When the rainfall is between 500 to 700 mm with a distinct period of moisture surplus, the intercropping system can be adopted. Intercropping facilitates the growing of either cereal + legume or legume + legume. e.g. are: sorghum + pigeonpea, pearl millet + pigeonpea, sorghum + green gram, sorghum + soybean, groundnut + pigeonpea and foxtail millet + pigeonpea.
In areas with more than 750 mm annual rainfall with a soil storage capacity of 150 mm or more of available moisture sequential cropping is possible. e.g. pulses and oil-seeds, rice followed by chick-pea, maize followed by chick-pea, sorghum or green gram followed by safflower or sorghum- chick-pea and maize-chick-pea.
These break up the slope.
Intercept runoff before its volume and velocity become sufficient to cause serious erosion
gives more time for infiltration
water is diverted into the channels down safe gradients of suitable discharge or outlet points which carry away water in such a way as to minimize erosion damage to other land and
Finally leading to better conservation of run-off water for agriculture.
The bund section is 1.61 m2 in Vertisols and 1.05 m2 in Alfisols. The vertical distance is about 0.9 m. The area occupied is upto 5.0 per cent by the bund and the area lost from cultivation due to stagnation in Vertisols would be 10 to 15 per cent.
Graded bunds are of 0.8 m2 cross section in Vertisols and at vertical internal of 0.7m with a channel on the upstream side. The area lost due to the structure would be not more than 3-5 per cent and there would be no water stagnation and graded bund with grassed waterways and box-type masonry drainage outlets in arable fields.
The practice of tie-ridging, where adjacent ridges are joined at regular intervals by barriers or ties of the same height, allows the water to infiltrate and prevent run-off except during intense storms. This method is adequate in moderate rainfall areas, except on very steep slopes.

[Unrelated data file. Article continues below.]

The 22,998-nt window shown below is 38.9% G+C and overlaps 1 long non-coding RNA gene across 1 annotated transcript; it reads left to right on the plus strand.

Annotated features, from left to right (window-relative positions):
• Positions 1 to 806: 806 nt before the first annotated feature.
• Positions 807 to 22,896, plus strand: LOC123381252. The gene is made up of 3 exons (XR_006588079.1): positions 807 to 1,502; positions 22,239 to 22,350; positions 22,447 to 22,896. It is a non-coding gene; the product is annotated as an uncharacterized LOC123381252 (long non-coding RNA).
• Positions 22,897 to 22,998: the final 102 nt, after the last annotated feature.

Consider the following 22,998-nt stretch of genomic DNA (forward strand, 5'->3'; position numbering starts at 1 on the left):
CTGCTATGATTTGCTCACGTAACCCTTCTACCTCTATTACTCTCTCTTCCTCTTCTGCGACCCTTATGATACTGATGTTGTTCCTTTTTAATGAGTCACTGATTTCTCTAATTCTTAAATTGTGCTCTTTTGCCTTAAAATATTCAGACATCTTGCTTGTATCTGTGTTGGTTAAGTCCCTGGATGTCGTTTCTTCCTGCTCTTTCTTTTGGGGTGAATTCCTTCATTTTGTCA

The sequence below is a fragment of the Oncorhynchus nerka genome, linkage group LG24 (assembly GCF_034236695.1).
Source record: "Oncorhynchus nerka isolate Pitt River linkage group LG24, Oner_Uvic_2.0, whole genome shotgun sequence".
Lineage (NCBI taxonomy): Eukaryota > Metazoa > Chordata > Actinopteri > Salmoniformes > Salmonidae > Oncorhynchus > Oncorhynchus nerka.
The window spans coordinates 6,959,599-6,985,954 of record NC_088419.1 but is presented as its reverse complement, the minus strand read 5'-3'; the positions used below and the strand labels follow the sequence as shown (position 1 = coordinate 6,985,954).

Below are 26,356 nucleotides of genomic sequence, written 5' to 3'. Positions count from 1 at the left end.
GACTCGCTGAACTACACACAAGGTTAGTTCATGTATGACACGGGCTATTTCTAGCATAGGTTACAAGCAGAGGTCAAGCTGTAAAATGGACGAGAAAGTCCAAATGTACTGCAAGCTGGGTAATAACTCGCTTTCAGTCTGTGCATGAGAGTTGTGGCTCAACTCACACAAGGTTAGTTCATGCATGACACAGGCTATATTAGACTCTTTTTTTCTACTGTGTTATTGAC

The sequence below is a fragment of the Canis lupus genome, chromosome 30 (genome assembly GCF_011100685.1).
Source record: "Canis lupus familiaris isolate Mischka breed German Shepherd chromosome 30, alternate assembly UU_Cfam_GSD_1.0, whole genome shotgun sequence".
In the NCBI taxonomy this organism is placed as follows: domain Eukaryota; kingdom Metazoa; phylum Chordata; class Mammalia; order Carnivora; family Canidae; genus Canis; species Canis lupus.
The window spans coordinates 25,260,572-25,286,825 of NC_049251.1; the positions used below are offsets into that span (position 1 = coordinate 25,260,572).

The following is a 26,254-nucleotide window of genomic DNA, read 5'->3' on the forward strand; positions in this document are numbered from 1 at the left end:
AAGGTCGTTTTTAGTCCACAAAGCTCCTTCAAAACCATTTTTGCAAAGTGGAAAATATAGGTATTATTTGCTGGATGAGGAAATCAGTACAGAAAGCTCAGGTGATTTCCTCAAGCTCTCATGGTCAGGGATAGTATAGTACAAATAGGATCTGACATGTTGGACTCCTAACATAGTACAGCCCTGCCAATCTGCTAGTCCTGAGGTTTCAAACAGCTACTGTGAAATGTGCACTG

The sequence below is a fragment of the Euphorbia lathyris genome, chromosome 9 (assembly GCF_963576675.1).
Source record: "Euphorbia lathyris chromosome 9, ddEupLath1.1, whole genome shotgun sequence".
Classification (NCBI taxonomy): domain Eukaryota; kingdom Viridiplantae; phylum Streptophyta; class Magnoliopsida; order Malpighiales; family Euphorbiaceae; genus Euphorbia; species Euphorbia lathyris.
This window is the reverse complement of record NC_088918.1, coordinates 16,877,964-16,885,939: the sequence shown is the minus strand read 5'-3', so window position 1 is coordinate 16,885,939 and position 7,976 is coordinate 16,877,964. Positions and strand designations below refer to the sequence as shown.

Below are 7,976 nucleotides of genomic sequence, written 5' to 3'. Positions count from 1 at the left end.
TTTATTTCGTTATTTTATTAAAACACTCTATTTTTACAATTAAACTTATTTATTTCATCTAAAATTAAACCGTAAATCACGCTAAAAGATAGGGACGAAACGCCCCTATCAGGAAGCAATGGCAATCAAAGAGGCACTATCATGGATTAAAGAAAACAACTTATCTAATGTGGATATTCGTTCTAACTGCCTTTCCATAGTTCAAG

On steeply sloping lands, the slopes where such terraces are found useful vary from 6 to 30 per cent. Bench terraces with 100 m length, longitudinal grades in the range of 0.2 to 0.8 per cent are recommended for Alfisols of high rainfall regions.
Ploughing across the slope and growing low value crops in catchment areas, the ploughing of deep soils should be done once in three to four years immediately after rabi crops. The light, shallow and medium soils should be hoed instead of ploughing which help to receive and retain moisture.
Reclaimation of Acidic Alkaline and Saline soils should be reclaim by adding lime, gypsum, sulphur, or pyrites respectively. Growing high value crops in level run-off concentrated strips and incorporating a liberal quantity of organic matter.
Maintenance of soil fertility and yield stability
Dryland areas have low yields and high yield fluctuations. The maintenance of soil fertility is a problem in such areas as for a considerable period of the year the soil remains uncropped and there is a loss of plant nutrients, loss of the fertile surface due to erosion leads to a decline in soil fertility to build up soil fertility and reduce the fluctuation of crop yield.
Conservation of soil and water in dryland areas are inter-related and where one is tried the other is also achieved.